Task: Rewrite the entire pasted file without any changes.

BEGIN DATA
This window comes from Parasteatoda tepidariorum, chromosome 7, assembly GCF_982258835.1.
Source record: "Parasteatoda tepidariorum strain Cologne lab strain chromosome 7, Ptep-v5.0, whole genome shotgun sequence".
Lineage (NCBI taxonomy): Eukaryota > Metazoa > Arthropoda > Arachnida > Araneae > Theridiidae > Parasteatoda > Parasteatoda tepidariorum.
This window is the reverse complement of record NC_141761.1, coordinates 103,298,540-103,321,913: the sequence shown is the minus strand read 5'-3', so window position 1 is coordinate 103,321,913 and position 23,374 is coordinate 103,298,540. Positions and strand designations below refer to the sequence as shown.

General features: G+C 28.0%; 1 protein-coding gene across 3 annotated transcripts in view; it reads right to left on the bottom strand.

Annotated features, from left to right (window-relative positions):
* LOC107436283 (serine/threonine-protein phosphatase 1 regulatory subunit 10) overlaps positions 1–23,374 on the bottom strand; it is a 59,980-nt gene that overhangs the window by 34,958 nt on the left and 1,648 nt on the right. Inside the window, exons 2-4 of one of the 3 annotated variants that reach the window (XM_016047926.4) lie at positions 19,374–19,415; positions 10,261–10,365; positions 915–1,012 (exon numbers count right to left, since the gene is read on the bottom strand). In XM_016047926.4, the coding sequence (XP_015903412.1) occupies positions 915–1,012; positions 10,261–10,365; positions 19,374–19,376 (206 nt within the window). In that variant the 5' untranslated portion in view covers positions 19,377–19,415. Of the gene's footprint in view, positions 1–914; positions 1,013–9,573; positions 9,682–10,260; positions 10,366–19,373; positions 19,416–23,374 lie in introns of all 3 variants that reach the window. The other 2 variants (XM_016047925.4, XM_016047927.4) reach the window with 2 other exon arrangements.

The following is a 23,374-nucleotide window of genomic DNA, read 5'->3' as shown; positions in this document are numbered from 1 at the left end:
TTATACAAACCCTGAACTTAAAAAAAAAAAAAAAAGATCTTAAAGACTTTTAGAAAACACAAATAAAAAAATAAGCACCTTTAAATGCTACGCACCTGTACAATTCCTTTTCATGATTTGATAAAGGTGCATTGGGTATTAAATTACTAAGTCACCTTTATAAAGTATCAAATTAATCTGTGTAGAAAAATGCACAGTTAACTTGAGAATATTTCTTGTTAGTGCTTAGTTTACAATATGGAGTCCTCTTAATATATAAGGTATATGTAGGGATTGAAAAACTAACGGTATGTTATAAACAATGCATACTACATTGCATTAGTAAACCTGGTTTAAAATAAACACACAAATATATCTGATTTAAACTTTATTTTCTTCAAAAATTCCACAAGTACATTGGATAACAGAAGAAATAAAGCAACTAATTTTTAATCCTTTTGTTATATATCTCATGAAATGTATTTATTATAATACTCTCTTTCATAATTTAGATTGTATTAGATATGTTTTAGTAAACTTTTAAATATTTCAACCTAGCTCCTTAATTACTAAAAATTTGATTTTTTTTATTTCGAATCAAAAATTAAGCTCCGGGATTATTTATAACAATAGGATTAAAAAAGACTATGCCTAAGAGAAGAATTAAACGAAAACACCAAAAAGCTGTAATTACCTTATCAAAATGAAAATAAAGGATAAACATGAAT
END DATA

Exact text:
This window comes from Parasteatoda tepidariorum, chromosome 7, assembly GCF_982258835.1.
Source record: "Parasteatoda tepidariorum strain Cologne lab strain chromosome 7, Ptep-v5.0, whole genome shotgun sequence".
Lineage (NCBI taxonomy): Eukaryota > Metazoa > Arthropoda > Arachnida > Araneae > Theridiidae > Parasteatoda > Parasteatoda tepidariorum.
This window is the reverse complement of record NC_141761.1, coordinates 103,298,540-103,321,913: the sequence shown is the minus strand read 5'-3', so window position 1 is coordinate 103,321,913 and position 23,374 is coordinate 103,298,540. Positions and strand designations below refer to the sequence as shown.

General features: G+C 28.0%; 1 protein-coding gene across 3 annotated transcripts in view; it reads right to left on the bottom strand.

Annotated features, from left to right (window-relative positions):
* LOC107436283 (serine/threonine-protein phosphatase 1 regulatory subunit 10) overlaps positions 1–23,374 on the bottom strand; it is a 59,980-nt gene that overhangs the window by 34,958 nt on the left and 1,648 nt on the right. Inside the window, exons 2-4 of one of the 3 annotated variants that reach the window (XM_016047926.4) lie at positions 19,374–19,415; positions 10,261–10,365; positions 915–1,012 (exon numbers count right to left, since the gene is read on the bottom strand). In XM_016047926.4, the coding sequence (XP_015903412.1) occupies positions 915–1,012; positions 10,261–10,365; positions 19,374–19,376 (206 nt within the window). In that variant the 5' untranslated portion in view covers positions 19,377–19,415. Of the gene's footprint in view, positions 1–914; positions 1,013–9,573; positions 9,682–10,260; positions 10,366–19,373; positions 19,416–23,374 lie in introns of all 3 variants that reach the window. The other 2 variants (XM_016047925.4, XM_016047927.4) reach the window with 2 other exon arrangements.

The following is a 23,374-nucleotide window of genomic DNA, read 5'->3' as shown; positions in this document are numbered from 1 at the left end:
TTATACAAACCCTGAACTTAAAAAAAAAAAAAAAAGATCTTAAAGACTTTTAGAAAACACAAATAAAAAAATAAGCACCTTTAAATGCTACGCACCTGTACAATTCCTTTTCATGATTTGATAAAGGTGCATTGGGTATTAAATTACTAAGTCACCTTTATAAAGTATCAAATTAATCTGTGTAGAAAAATGCACAGTTAACTTGAGAATATTTCTTGTTAGTGCTTAGTTTACAATATGGAGTCCTCTTAATATATAAGGTATATGTAGGGATTGAAAAACTAACGGTATGTTATAAACAATGCATACTACATTGCATTAGTAAACCTGGTTTAAAATAAACACACAAATATATCTGATTTAAACTTTATTTTCTTCAAAAATTCCACAAGTACATTGGATAACAGAAGAAATAAAGCAACTAATTTTTAATCCTTTTGTTATATATCTCATGAAATGTATTTATTATAATACTCTCTTTCATAATTTAGATTGTATTAGATATGTTTTAGTAAACTTTTAAATATTTCAACCTAGCTCCTTAATTACTAAAAATTTGATTTTTTTTATTTCGAATCAAAAATTAAGCTCCGGGATTATTTATAACAATAGGATTAAAAAAGACTATGCCTAAGAGAAGAATTAAACGAAAACACCAAAAAGCTGTAATTACCTTATCAAAATGAAAATAAAGGATAAACATGAAT